JOB-HUNTING "DON'TS" TO AVOID
Are you high maintenance? Do your friends tease you about being a "diva"? Is one of your favorite phrases "enough about you, let's talk about me"?
If you answered "no," check out the following behaviors, compiled from bad moves of dozens of real-life job-seekers, for ideas guaranteed to make a negative impression on employers.
1. Get More Information Before Applying
Before you apply for a job, make sure you're not wasting your time going after a position that's beneath you.
When you see an ad for a job that looks interesting, phone the employer and demand to speak with the person in charge of hiring. Once you have that person on the phone (if necessary, keep phoning until they agree to take your call), grill them about the job.
Get answers to questions such as: "How much does it pay? How much vacation time will I get? How big will my office be?" and anything else that's important to you.
Finish by insisting that they fax or email the job description to you.
2. Create a Cover Letter That's All About You
Start your cover letter with a strong statement such as "This is the type of position I've been looking for."
Then go on to explain what you want in a job. For example, "I am searching for a financially rewarding position where I can gain experience and pursue my interests." Add that you see this job as a stepping-stone to something better.
Even if they haven't asked for salary expectations, tell them the minimum amount they'll need to pay you "with benefits."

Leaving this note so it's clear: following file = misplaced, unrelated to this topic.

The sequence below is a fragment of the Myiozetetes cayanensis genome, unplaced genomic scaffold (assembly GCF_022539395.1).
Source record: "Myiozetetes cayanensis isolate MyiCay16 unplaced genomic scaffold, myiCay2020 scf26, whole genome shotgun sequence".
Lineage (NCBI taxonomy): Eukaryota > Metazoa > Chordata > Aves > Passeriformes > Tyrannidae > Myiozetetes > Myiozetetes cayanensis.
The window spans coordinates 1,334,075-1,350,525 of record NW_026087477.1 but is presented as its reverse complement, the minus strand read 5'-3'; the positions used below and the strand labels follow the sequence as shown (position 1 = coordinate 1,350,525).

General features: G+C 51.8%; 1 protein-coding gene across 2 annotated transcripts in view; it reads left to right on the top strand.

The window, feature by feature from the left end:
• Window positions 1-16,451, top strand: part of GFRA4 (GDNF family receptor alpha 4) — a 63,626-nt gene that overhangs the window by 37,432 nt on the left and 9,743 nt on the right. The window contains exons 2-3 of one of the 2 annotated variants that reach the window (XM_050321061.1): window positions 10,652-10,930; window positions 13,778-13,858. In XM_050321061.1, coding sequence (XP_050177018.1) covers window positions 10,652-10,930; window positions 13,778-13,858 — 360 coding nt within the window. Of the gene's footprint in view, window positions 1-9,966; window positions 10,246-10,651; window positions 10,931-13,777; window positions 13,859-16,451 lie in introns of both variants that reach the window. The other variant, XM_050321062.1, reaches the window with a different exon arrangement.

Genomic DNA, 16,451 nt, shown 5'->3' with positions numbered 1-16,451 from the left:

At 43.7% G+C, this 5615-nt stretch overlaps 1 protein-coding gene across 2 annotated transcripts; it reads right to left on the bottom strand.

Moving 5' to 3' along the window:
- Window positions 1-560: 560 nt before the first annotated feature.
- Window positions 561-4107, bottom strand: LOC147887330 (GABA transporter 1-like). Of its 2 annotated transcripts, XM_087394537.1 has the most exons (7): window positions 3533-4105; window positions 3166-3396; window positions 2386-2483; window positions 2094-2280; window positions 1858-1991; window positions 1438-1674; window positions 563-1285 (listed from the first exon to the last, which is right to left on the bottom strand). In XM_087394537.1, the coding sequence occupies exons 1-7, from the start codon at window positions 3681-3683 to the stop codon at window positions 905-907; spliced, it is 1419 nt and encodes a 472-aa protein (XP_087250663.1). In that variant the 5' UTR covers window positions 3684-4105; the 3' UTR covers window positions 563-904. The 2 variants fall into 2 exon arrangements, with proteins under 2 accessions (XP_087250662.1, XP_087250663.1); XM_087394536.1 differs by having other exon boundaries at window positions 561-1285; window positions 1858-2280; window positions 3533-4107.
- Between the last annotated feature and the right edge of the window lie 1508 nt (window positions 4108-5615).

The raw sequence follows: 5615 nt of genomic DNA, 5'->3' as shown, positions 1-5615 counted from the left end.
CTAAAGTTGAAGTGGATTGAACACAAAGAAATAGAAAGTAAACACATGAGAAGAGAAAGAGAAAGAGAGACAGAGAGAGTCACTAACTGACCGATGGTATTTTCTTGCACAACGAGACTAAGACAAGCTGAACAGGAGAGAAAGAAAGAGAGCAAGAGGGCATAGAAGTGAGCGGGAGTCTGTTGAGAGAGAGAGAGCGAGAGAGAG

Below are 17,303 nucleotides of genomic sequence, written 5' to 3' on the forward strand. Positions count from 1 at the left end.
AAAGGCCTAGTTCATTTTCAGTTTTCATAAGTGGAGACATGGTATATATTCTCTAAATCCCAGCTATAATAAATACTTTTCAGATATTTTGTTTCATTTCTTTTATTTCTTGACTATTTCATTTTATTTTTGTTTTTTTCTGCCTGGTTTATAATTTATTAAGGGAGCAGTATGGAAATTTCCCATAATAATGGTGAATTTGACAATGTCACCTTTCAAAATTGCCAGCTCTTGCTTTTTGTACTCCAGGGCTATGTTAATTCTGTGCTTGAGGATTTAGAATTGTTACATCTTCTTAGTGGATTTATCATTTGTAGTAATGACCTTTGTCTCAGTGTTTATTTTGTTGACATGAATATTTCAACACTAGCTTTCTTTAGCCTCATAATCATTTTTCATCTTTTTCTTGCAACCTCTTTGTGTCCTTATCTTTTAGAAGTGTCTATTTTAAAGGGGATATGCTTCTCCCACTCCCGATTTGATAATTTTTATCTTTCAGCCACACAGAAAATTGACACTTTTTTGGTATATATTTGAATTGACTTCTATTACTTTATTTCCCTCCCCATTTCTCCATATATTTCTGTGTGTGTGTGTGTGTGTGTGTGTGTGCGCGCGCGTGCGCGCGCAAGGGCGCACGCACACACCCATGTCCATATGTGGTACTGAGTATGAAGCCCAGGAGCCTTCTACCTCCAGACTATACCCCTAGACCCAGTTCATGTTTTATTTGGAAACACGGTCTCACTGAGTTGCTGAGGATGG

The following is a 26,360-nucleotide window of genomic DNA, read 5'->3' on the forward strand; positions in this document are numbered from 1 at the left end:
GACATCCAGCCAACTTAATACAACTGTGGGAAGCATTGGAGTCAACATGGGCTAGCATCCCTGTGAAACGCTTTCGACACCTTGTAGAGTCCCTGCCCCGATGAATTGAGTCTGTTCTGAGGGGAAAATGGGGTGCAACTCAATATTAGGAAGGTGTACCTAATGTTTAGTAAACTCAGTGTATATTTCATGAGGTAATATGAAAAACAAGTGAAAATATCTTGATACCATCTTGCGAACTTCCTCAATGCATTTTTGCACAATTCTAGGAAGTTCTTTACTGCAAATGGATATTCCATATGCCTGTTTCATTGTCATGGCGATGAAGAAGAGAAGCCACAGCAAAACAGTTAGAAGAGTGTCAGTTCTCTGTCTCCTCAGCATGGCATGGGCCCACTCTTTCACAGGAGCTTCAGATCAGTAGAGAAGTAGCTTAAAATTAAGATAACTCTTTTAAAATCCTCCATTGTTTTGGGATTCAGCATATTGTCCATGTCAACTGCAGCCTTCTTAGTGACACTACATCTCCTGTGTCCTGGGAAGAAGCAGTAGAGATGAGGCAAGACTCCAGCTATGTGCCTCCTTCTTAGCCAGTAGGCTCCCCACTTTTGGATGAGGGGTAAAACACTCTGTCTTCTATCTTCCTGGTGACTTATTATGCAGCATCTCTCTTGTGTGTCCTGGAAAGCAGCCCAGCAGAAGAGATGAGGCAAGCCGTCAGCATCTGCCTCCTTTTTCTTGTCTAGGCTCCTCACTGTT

Better yet, don't waste your valuable time writing a cover letter when anyone can see from your resume how lucky they would be to have you.
3. Show Them Who's Boss During the Interview
Arrive late so you can avoid sitting around waiting for the interviewer.
During the interview ask intelligent questions like "What does this company do?" When the interviewer describes what they do, respond: "Hiring me will help you people achieve some real success."
Explain how nothing they have been doing until this point has been particularly effective, which is why you'd never heard of them before you saw the ad for the job.
If asked what you could do for them, answer with vague generalizations.
Interrupt the interviewer repeatedly. If they try to say something while you're making a point, ignore them and keep talking loudly because it really isn't important what they say; what is important is that you get your point across.
Keep your cell phone on in case someone calls you during the interview with a better offer.
4. Follow-Up Repeatedly After the Interview
After the interview contact the interviewer and say you want feedback about how you did so they can reassure you that you did a great job.
If the interviewer is reluctant to talk, pressure them to give you information. Contact them repeatedly if necessary. This information could be helpful to you in future job searches.
Plus, if you don't like what the interviewer has to say, you can argue that their assessment of you is wrong. If you argue strongly enough, maybe you can convince them to hire you.
If an interviewer says they have given the job to someone else, insist they tell you why they chose that person instead of you. Then demand to speak to the company president to try to convince him to veto the interviewer's decision and give you the job.
5. Keep Communicating Until They Get a Restraining Order
Phone and email repeatedly for any reason, including:
If you don't get the first job you apply for, apply for every other job that opens up in the company that might be remotely related to anything you have ever had an interest in.
In all your communications with the employer, talk at length about yourself and how you feel.
Of course these tactics will make an impression on an employer, but not the kind you want to make! Explore FabJob.com for advice on how to make a positive impression on prospective employers.
by Tag and Catherine Goulet:
FabJob.com is featured in Woman's World Magazine ("Land Your Dream Job" article, April 2007).
FabJob Guides have been featured in stories at The Wall Street Journal and Entrepreneur Magazine sites.